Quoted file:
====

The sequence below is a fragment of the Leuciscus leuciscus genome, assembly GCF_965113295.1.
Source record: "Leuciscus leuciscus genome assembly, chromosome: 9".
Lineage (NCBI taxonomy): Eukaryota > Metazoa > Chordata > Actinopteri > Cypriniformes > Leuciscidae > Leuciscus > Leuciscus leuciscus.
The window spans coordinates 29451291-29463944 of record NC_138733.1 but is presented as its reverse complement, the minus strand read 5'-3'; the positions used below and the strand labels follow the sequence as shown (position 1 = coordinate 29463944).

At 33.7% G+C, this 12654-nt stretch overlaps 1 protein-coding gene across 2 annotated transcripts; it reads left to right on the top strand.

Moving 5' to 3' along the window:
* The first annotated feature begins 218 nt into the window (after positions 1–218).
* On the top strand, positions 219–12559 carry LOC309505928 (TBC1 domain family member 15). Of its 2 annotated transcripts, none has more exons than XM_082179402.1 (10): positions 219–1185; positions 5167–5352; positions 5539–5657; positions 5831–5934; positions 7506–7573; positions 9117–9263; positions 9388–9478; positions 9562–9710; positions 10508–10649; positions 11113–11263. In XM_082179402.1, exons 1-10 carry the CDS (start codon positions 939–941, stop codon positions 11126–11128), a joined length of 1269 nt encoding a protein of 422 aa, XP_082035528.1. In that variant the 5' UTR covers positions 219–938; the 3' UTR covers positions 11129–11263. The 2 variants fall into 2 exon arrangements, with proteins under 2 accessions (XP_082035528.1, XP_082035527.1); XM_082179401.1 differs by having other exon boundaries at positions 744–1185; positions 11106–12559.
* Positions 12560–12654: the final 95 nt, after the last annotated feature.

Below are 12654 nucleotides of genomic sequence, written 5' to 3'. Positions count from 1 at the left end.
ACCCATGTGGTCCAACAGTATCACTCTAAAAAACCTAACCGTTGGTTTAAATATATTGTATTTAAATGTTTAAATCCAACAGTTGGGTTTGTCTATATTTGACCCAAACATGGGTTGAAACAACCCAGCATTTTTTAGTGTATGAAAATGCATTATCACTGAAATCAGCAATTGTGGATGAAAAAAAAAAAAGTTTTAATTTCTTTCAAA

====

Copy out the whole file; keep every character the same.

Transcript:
The sequence below is a fragment of the Leuciscus leuciscus genome, assembly GCF_965113295.1.
Source record: "Leuciscus leuciscus genome assembly, chromosome: 9".
Lineage (NCBI taxonomy): Eukaryota > Metazoa > Chordata > Actinopteri > Cypriniformes > Leuciscidae > Leuciscus > Leuciscus leuciscus.
The window spans coordinates 29451291-29463944 of record NC_138733.1 but is presented as its reverse complement, the minus strand read 5'-3'; the positions used below and the strand labels follow the sequence as shown (position 1 = coordinate 29463944).

At 33.7% G+C, this 12654-nt stretch overlaps 1 protein-coding gene across 2 annotated transcripts; it reads left to right on the top strand.

Moving 5' to 3' along the window:
* The first annotated feature begins 218 nt into the window (after positions 1–218).
* On the top strand, positions 219–12559 carry LOC309505928 (TBC1 domain family member 15). Of its 2 annotated transcripts, none has more exons than XM_082179402.1 (10): positions 219–1185; positions 5167–5352; positions 5539–5657; positions 5831–5934; positions 7506–7573; positions 9117–9263; positions 9388–9478; positions 9562–9710; positions 10508–10649; positions 11113–11263. In XM_082179402.1, exons 1-10 carry the CDS (start codon positions 939–941, stop codon positions 11126–11128), a joined length of 1269 nt encoding a protein of 422 aa, XP_082035528.1. In that variant the 5' UTR covers positions 219–938; the 3' UTR covers positions 11129–11263. The 2 variants fall into 2 exon arrangements, with proteins under 2 accessions (XP_082035528.1, XP_082035527.1); XM_082179401.1 differs by having other exon boundaries at positions 744–1185; positions 11106–12559.
* Positions 12560–12654: the final 95 nt, after the last annotated feature.

Below are 12654 nucleotides of genomic sequence, written 5' to 3'. Positions count from 1 at the left end.
ACCCATGTGGTCCAACAGTATCACTCTAAAAAACCTAACCGTTGGTTTAAATATATTGTATTTAAATGTTTAAATCCAACAGTTGGGTTTGTCTATATTTGACCCAAACATGGGTTGAAACAACCCAGCATTTTTTAGTGTATGAAAATGCATTATCACTGAAATCAGCAATTGTGGATGAAAAAAAAAAAAGTTTTAATTTCTTTCAAA